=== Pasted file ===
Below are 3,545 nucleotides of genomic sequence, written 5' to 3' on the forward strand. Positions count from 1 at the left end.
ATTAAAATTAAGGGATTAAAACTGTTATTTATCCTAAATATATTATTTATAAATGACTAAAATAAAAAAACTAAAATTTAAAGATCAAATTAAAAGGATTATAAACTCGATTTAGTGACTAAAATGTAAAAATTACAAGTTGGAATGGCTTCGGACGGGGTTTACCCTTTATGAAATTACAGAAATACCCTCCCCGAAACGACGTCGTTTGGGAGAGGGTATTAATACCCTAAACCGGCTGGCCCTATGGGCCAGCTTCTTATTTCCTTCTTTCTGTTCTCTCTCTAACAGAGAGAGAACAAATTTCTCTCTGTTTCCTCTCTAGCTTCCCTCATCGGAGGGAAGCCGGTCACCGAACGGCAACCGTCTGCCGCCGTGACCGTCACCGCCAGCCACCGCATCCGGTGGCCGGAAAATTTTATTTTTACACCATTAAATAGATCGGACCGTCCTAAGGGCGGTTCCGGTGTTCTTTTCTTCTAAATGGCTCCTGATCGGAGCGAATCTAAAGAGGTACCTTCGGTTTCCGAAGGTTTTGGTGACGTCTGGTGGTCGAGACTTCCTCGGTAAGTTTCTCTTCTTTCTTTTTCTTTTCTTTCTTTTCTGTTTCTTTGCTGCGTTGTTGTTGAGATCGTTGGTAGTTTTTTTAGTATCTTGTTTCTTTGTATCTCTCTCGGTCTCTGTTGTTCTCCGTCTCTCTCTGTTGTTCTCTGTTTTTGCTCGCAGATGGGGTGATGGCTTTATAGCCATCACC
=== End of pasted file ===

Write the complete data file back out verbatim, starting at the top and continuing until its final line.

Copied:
Below are 3,545 nucleotides of genomic sequence, written 5' to 3' on the forward strand. Positions count from 1 at the left end.
ATTAAAATTAAGGGATTAAAACTGTTATTTATCCTAAATATATTATTTATAAATGACTAAAATAAAAAAACTAAAATTTAAAGATCAAATTAAAAGGATTATAAACTCGATTTAGTGACTAAAATGTAAAAATTACAAGTTGGAATGGCTTCGGACGGGGTTTACCCTTTATGAAATTACAGAAATACCCTCCCCGAAACGACGTCGTTTGGGAGAGGGTATTAATACCCTAAACCGGCTGGCCCTATGGGCCAGCTTCTTATTTCCTTCTTTCTGTTCTCTCTCTAACAGAGAGAGAACAAATTTCTCTCTGTTTCCTCTCTAGCTTCCCTCATCGGAGGGAAGCCGGTCACCGAACGGCAACCGTCTGCCGCCGTGACCGTCACCGCCAGCCACCGCATCCGGTGGCCGGAAAATTTTATTTTTACACCATTAAATAGATCGGACCGTCCTAAGGGCGGTTCCGGTGTTCTTTTCTTCTAAATGGCTCCTGATCGGAGCGAATCTAAAGAGGTACCTTCGGTTTCCGAAGGTTTTGGTGACGTCTGGTGGTCGAGACTTCCTCGGTAAGTTTCTCTTCTTTCTTTTTCTTTTCTTTCTTTTCTGTTTCTTTGCTGCGTTGTTGTTGAGATCGTTGGTAGTTTTTTTAGTATCTTGTTTCTTTGTATCTCTCTCGGTCTCTGTTGTTCTCCGTCTCTCTCTGTTGTTCTCTGTTTTTGCTCGCAGATGGGGTGATGGCTTTATAGCCATCACC